There next follows an eventful year – first three Angelic visitors come and tell Abraham that next year when they visit – Sarah will have a child.  She, listening, stifles laughter.

Around them the political situation is in flux with fighting affecting Abraham’s nephew Lot (he and his wife and daughters are a separate story of their own).  Abraham then pulls the same stunt as previously with Pharaoh when he goes into the neighbouring land of King Abimelech – Sarah has to say she is his sister, the King makes her his wife, nearly sins, doesn’t, has the truth revealed and sends Sarah and Abraham on their way again, not without coins and animals. 

After these many tribulations, Sarah conceives and Isaac is born.  In Genesis 21v6 we hear Sarah’s voice:

“God has brought me laughter and everyone who hears of this will laugh with me…  Who would have ever told Abraham that Sarah would nurse children? Yes, I have given birth to a son for him in his old age.”

However, she still has that residual jealousy and despite her son and Ishmael playing together she asks Abraham to send Ishmael and by extension his mother, which this time Abraham does.

Isaac grows and then Abraham pulls another stunt which must have shaken Sarah when she found out about it.  He takes Isaac, as commanded by God to sacrifice him.  God sends a ram at the last moment, for the sacrifice.  We can see this episode as a pre-figuring of the sacrifice of Jesus and the mount where it took place later became Jerusalem, but for Sarah it must have been a moment which shook her and all her beliefs and relationships to the core. That the God of Abraham, her husband, who had promised and fulfilled his promise, should then ask for the ultimate sacrifice and that Abraham was prepared to carry through with it.  That her beloved only son was tied down and placed on the Altar ready to be a sacrifice was probably an image that did not leave her.  Of course, we can think of another mother Mary, who watched her son sacrificed for the redemption of mankind.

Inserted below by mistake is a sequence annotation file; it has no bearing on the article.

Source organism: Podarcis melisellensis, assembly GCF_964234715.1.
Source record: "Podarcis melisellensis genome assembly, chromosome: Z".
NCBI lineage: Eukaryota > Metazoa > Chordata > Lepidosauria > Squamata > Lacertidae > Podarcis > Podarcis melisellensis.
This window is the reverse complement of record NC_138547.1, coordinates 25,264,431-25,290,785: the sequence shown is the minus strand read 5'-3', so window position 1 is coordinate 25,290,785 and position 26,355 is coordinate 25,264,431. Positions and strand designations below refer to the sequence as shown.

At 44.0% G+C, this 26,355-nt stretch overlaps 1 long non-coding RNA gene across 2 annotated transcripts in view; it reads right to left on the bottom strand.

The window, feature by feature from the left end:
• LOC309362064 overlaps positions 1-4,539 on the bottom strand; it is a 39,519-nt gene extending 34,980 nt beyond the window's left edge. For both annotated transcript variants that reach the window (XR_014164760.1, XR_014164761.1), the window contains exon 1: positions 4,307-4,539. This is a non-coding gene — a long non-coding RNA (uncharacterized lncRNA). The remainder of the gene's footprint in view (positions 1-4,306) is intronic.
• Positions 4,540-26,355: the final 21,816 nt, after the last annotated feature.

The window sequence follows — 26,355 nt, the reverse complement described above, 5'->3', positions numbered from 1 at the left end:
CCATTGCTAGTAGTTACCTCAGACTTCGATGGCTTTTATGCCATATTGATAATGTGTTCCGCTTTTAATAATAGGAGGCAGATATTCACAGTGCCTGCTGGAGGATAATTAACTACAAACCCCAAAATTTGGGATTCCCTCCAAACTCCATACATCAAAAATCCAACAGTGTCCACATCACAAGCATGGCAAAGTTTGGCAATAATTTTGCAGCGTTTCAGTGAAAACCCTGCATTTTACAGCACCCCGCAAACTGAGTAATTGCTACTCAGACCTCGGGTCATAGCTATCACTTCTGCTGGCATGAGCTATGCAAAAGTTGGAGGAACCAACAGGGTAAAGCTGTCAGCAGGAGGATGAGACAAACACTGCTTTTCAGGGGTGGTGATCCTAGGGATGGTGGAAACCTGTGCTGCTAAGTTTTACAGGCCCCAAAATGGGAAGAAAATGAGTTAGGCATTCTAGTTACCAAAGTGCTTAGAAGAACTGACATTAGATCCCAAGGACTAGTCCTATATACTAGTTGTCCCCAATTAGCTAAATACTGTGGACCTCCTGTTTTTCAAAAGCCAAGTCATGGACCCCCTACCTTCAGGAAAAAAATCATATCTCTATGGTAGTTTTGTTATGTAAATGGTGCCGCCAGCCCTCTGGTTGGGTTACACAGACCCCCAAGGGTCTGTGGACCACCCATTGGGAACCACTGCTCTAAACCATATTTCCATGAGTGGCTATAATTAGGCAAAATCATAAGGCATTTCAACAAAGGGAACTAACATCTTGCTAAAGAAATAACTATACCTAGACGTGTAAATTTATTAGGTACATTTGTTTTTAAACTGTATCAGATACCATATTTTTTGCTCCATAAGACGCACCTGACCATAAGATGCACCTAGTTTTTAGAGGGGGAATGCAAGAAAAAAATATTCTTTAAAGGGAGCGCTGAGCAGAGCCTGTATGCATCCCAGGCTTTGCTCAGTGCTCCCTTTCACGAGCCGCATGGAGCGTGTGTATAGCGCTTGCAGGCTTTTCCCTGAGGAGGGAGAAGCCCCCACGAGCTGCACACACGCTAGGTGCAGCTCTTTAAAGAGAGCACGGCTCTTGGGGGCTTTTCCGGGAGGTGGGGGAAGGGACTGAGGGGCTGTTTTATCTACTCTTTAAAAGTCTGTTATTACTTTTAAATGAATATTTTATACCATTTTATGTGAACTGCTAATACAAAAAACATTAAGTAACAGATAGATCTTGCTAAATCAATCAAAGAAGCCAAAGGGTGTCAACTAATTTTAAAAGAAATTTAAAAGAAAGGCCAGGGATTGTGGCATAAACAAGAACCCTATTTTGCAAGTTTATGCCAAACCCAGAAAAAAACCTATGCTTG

Finally, we come to the death of Sarah, which is mentioned, although perhaps Abraham used it as a good way to achieve something he wanted – a piece of land in Hebron, Canaan. Genesis 23 records that:

“Sarah lived a hundred and twenty-seven years.  She died at Krlath-arba – that is Hebron – in the land of Canaan and Abraham went in to mourn and weep for Sarah.”  

So, in conclusion what does telling the story from Sarah’s point of view give us – we see that sense of following a dream/promise – however impossible it seems. We see that Sarah has to do as her husband says (not suprising perhaps for Sarah) so she has to act twice as his sister, instead of wife, a request of Abraham’s that acts to his advantage, but not to Sarah’s as it places her in a difficult situation twice. 

We see the human response of those who want to help the dream along, thus Sarah gives Hagar to Abraham and then regrets that action for the rest of her life. We hear Sarah’s voice when Isaac is born.  We hear too her incredulous reaction of laughter and we hear repeatedly that Sarah was beautiful.  Despite the tribulations of their long married life together we end the story with Abraham mourning and weeping for Sarah. Perhaps that is a hint of the separateness which had arisen between Sarah and Abraham, as they are not living in the same place at the time of her death.  This separateness was perhaps consequent following the near-sacrifice of Isaac. A reconciliation following death is perhaps a reminder to set things right before death.

The Journeys of Abraham and Sarah showing the geography of the area. They travelled through their long life from Ur in modern-day Iraq, through Syria, down into Canaan (modern-day Israel/Palestine) and across to Egypt and many more journeys within the area.

Map copyright © Bible History Online (

Our next episode will look at Rebekah whose family lived in Haran in modern-day Syria.